The Three Faces of Eve
Director: Nunnally Johnson. Cast: Joanne Woodward, Lee J. Cobb, David Wayne, Edwin Jerome, Terry Ann Ross, Ken Scott, Alistair Cooke, Nancy Kulp, Douglas Spencer. Screenplay: Nunnally Johnson (based on the book by Corbett Thigpen and Hervey M. Cleckley).

Photo © 1957 20th Century Fox
Joanne Woodward won an Oscar, and virtually every other acting prize in sight, for her titular role as Eve, a woman whose psyche has frayed into three distinct personalities. From its strange opening prologue, narrated by a scientific "expert," the film insists that its story was derived from a true incident and thus comprises a revelatory, crucial moment in the history of psychological knowledge. Regardless of how closely The Three Faces of Eve hews to case histories or cognitive science, the film solely exists to give an actress the workout of a lifetime. Woodward throws herself into her role—or rather, into all three of her roles—with enough energy and skill that she actually grows even more compelling as the film goes on. We do begin to believe that three different characters are competing for occupancy of Woodward's slender frame. Yet unlike, say, Dead Ringers, a much later and much darker film in which a single personality seems to split between two identical twins, The Three Faces of Eve never uses its provocative premise to say anything interesting about identity, or science, or even about the relationship between its characters, all of whom, including Lee J. Cobb's patient psychiatrist and David Wayne's baffled husband, pale into insignificance alongside Woodward's tour de force. In the end, the actress is all dressed up in three different outfits, and she still doesn't have anywhere to go. C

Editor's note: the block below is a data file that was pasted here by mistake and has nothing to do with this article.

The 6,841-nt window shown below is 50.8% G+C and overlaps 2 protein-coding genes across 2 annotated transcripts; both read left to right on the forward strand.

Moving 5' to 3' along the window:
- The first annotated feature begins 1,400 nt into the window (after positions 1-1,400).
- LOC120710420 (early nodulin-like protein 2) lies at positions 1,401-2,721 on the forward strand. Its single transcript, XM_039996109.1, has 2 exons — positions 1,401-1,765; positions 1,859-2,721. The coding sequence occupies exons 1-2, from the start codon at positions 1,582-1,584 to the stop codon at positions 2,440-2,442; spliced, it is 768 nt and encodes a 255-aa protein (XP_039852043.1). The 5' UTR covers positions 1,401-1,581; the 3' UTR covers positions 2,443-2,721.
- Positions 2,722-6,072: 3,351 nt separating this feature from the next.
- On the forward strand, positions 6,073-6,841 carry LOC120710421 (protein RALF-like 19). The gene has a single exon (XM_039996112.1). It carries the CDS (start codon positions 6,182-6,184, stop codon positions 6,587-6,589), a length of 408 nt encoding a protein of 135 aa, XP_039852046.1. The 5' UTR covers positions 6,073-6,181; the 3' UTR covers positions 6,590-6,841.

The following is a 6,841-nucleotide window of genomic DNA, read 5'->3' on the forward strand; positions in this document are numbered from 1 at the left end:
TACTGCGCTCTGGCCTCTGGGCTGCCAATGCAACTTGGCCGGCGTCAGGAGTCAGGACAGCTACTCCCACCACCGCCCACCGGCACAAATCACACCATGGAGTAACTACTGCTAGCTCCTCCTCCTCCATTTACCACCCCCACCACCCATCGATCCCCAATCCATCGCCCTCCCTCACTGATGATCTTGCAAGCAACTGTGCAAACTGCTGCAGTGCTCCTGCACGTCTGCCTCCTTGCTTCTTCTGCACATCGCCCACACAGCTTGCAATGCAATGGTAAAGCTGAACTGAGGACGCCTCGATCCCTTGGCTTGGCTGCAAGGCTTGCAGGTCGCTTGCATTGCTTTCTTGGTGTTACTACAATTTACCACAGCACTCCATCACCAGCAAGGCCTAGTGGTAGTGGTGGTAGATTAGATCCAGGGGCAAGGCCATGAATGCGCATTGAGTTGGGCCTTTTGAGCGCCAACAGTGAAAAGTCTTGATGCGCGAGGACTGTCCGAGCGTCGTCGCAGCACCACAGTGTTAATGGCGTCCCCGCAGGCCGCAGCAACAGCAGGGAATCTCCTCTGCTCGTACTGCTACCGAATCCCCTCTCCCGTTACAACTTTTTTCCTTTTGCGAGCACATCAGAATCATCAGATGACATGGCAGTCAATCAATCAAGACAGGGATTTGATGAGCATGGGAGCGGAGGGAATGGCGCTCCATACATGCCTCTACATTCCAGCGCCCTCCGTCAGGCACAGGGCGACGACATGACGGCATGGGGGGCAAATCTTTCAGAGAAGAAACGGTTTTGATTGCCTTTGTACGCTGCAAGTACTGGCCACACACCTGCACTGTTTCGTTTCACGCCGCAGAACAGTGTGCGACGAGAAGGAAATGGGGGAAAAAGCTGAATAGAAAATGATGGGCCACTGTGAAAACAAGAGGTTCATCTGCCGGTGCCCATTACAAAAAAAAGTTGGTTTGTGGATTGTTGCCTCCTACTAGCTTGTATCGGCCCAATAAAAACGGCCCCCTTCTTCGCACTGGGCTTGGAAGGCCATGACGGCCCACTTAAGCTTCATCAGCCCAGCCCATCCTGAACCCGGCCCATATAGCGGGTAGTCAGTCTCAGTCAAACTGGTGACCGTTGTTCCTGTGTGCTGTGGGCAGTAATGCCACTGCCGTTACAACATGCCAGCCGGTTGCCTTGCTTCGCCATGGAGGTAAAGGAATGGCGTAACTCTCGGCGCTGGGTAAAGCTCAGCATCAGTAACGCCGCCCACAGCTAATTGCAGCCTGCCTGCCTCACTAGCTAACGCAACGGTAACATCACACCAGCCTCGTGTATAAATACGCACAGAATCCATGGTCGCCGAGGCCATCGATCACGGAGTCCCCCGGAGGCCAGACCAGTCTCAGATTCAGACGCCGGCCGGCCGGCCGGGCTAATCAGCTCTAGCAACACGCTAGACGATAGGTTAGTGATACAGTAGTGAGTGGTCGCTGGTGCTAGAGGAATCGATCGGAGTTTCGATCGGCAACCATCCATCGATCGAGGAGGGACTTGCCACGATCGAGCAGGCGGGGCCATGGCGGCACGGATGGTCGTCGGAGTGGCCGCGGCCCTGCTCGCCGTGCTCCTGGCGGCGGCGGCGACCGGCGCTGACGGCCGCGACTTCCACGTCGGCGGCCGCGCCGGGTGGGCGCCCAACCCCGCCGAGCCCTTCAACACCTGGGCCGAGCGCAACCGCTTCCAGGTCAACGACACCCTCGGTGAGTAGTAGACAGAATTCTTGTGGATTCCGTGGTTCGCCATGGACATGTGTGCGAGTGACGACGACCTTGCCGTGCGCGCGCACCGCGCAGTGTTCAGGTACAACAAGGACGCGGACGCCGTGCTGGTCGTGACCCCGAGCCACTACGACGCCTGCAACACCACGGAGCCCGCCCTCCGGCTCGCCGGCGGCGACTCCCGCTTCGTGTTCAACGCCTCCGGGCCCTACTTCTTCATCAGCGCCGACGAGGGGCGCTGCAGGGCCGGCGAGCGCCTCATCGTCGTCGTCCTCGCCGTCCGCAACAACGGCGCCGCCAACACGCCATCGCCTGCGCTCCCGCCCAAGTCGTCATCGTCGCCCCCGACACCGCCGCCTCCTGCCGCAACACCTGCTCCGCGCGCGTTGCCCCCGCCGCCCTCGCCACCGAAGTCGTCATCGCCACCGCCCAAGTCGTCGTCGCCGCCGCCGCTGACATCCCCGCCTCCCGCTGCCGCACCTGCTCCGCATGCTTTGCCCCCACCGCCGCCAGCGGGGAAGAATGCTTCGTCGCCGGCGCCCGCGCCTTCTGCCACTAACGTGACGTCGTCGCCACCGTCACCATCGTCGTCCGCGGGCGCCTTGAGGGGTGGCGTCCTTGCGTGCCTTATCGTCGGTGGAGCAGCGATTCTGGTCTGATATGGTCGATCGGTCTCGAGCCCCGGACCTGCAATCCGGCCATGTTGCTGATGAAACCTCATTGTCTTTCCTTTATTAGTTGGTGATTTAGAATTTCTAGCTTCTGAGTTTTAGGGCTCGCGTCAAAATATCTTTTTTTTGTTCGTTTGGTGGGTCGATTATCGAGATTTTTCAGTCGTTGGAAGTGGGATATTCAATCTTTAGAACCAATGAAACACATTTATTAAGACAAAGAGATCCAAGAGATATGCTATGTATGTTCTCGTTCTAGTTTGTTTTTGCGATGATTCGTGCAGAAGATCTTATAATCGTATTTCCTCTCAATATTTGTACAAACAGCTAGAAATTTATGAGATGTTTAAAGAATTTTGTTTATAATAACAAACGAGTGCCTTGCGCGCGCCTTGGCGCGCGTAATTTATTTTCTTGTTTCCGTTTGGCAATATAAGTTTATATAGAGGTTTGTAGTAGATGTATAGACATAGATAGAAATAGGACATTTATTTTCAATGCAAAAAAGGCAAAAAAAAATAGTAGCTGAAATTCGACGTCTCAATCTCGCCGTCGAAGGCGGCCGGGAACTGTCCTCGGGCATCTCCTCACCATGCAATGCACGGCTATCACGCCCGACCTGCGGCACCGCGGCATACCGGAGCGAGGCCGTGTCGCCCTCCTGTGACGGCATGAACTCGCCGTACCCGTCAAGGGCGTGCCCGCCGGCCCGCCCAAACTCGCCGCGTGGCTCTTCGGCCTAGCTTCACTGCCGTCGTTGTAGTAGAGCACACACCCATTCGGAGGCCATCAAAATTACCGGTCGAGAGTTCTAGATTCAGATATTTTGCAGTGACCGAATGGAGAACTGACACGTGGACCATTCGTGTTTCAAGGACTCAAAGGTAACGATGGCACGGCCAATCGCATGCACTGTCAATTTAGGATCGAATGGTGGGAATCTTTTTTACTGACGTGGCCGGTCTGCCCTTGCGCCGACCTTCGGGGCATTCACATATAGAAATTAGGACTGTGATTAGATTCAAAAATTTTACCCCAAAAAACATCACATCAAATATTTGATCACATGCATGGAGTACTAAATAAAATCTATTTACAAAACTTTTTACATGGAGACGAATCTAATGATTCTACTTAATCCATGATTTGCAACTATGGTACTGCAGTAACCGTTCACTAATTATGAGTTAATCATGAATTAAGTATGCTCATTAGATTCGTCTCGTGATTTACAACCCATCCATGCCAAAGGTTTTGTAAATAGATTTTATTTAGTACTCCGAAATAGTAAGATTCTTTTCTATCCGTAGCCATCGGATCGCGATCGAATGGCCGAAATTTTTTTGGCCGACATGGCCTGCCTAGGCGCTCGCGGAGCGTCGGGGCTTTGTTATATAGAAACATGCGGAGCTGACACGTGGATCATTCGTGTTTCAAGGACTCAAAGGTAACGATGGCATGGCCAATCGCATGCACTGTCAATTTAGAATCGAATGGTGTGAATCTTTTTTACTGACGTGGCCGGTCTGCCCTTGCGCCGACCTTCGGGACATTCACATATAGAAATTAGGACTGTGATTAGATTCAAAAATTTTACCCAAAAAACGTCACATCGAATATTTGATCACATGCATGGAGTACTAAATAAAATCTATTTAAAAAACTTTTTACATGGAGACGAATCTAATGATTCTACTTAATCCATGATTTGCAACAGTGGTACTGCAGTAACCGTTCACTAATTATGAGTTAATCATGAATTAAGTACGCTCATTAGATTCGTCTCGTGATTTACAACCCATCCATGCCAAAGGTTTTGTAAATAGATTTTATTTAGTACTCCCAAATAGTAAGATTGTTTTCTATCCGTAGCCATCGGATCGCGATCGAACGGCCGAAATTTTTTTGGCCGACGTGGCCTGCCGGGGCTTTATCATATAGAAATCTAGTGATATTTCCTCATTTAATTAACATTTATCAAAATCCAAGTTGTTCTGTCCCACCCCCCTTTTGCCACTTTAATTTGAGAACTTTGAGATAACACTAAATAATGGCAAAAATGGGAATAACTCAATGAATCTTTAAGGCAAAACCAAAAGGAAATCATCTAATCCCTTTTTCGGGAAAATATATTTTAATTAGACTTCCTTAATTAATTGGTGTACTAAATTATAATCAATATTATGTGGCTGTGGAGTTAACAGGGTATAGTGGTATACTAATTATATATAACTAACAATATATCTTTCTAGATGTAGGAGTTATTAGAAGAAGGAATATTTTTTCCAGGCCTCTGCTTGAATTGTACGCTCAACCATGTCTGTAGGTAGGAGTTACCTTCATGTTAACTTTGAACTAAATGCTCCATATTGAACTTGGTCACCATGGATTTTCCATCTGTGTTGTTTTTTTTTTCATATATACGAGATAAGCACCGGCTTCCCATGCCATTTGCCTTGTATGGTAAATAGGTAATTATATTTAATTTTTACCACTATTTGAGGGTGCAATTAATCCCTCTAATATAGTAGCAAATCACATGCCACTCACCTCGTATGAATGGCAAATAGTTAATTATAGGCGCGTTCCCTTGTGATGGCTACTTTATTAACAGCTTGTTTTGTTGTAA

Academy Award Nominations and Winners:
Best Actress: Joanne Woodward

Golden Globe Nominations and Winners:
Best Actress (Drama): Joanne Woodward

Other Awards:
National Board of Review: Best Actress (Woodward; also cited for No Down Payment)

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